When Earth Day burst onto the national scene 40 years ago, the idea was to put the environment front and center in the national dialogue. The brainchild of U.S. Sen. Gaylord Nelson, it quickly blossomed into a widespread grassroots effort.Four decades later, the number of observances continues to grow.
Michigan’s largest, the MI Earth Day Festival, is hoping to draw 100,000 people to downtown Rochester Friday, April 23 to Sunday, April 25.
In Orion Township, a new Growing Green Earth Day Expo will be on Earth Day, Thursday, April 22, at Canterbury Village. And while organizers say there’s plenty of room for both events, there’s a bit of tension behind the scenes.
John Batdorf, former executive director of the Upland Hills Ecological Awareness Center, started the Rochester festival during his time at UHEAC. This year, Batdorf’s new business, Tri-Green Enterprises, is running the event after Upland Hills declined to participate.
“We really started the company to do this event,” Batdorf said. “We see this as one of many events that are out there … We think every town is going to have an Earth Day event.”
The Oakland Press is a sponsor of the MI Earth Day Festival. Troy Farwell, UHEAC’s current executive director, said his organization’s focus is on education. The large festival “took all our resources,” he said.
“That’s a full-time job. John does a hell of a good job at it,” Farwell said.
UHEAC had no intention of getting involved in another festival, Farwell said.
“But immediately, with our 30 years of expertise, we had people coming to us,” Farwell said.
The partnership with Orion Township, which will present an indoor business expo, focuses more on local businesses, he said. Booth prices are lower, so smaller businesses can afford to participate.
“We really wanted to do it because it’s the right thing to do,” Farwell said. “God knows we need enough help in this state for our economy. … We have some great things going on.”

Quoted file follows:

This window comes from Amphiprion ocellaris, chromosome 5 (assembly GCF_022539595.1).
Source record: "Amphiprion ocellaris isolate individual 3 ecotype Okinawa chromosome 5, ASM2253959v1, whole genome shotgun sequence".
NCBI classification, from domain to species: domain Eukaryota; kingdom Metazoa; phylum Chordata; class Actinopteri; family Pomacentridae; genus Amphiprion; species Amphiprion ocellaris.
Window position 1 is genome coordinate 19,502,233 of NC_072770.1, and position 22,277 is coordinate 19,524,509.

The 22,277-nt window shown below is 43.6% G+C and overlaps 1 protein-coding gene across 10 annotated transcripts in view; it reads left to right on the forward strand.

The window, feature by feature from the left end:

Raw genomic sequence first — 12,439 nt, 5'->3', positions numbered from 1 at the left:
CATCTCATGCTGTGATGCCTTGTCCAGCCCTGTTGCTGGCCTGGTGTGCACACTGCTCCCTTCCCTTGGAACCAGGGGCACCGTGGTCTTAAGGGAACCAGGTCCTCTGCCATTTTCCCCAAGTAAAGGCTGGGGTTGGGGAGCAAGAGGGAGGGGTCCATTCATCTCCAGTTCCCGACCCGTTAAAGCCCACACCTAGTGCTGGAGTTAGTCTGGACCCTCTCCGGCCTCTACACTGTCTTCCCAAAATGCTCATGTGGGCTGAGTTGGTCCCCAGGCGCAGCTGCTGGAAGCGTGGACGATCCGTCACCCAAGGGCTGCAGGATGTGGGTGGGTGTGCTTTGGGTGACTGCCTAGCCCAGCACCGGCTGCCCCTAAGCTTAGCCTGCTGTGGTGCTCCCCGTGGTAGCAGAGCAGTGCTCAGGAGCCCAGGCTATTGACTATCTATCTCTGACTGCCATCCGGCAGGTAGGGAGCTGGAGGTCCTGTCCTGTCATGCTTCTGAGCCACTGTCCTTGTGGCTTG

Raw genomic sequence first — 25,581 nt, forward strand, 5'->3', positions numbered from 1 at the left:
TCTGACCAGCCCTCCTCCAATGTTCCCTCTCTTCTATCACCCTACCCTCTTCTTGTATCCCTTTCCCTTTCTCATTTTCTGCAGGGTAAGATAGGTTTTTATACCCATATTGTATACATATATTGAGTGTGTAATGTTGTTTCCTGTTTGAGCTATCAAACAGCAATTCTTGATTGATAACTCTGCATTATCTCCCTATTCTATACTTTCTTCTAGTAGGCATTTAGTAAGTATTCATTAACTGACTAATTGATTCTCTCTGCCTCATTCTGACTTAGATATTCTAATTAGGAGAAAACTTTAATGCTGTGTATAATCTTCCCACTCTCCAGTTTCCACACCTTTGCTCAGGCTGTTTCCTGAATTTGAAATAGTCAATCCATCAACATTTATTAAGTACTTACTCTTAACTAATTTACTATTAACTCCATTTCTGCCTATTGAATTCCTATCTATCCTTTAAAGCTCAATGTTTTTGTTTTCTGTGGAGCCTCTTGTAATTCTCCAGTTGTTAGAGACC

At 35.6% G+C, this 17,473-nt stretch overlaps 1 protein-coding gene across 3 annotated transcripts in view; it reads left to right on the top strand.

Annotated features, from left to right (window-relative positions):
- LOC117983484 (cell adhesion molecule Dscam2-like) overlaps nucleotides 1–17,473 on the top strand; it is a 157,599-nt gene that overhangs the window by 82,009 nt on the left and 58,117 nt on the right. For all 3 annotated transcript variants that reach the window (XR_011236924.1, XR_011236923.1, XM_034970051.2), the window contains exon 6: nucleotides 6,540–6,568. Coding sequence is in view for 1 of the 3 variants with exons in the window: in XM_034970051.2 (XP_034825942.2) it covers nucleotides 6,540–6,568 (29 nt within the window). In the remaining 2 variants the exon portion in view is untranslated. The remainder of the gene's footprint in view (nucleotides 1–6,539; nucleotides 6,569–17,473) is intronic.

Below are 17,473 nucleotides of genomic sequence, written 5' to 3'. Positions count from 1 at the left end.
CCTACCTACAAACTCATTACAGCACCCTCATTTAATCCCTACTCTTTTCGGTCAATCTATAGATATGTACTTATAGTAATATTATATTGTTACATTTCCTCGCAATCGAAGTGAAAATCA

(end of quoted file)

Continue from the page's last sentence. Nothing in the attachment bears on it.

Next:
The strategy appears to have paid off.
“Things have really picked up,” said Jennifer Vezina, recreation program supervisor for Orion Township. Fifty to 60 businesses have signed on; nonprofit organizations got a lower booth price and will be well represented. The Orion Art Center will provide an art activity and UHEAC will provide a speaker series covering everything from native plants to diet to energy consumption.
“We actually screened every participant,” Farwell said. “We think the quality of people there will be different.” He said he’ll be happy with a smaller but “more dedicated” crowd.
Farwell said the new event will make money, creating a nest egg to keep it going next year. But Batdorf said his push for growth is all about sustaining a successful event.
“It’s kind of a matter of being big enough to be attention-getting for the media,” he said. “It’s kind of taking on a life of its own.”
The Rochester festival will expand this year in time and space. It will kick off Thursday night with a $25 preview party featuring comedian Dave Coulier, awards, an eco-chic fashion show and music.
On Friday, a new career fair joins the full day of exhibits by 200 exhibitors. Saturday includes a parade, Sunday a trail run.
Friday and Saturday night feature a $10 Party for the Planet.
Though blessed with extraordinary weather last year, the outdoor event will offer more covered spaces this year, including walkways.
“We started out more as a trade show,” Batdorf said. “This year, particularly with our partnership with the Rochester Downtown Development Authority, it’s more of a community event.”
If you go
The MI Earth Day Festival is from April 23 to 25 at Third and Water streets in downtown Rochester. Visit www.miearthday.com for more information.
The Growing Green Earth Day Expo is from 1 to 7 p.m. April 22 at Canterbury Village, 2325 Joslyn, Orion Township. For more information call 248-391-0304, ext. 143
Source: The Oakland Press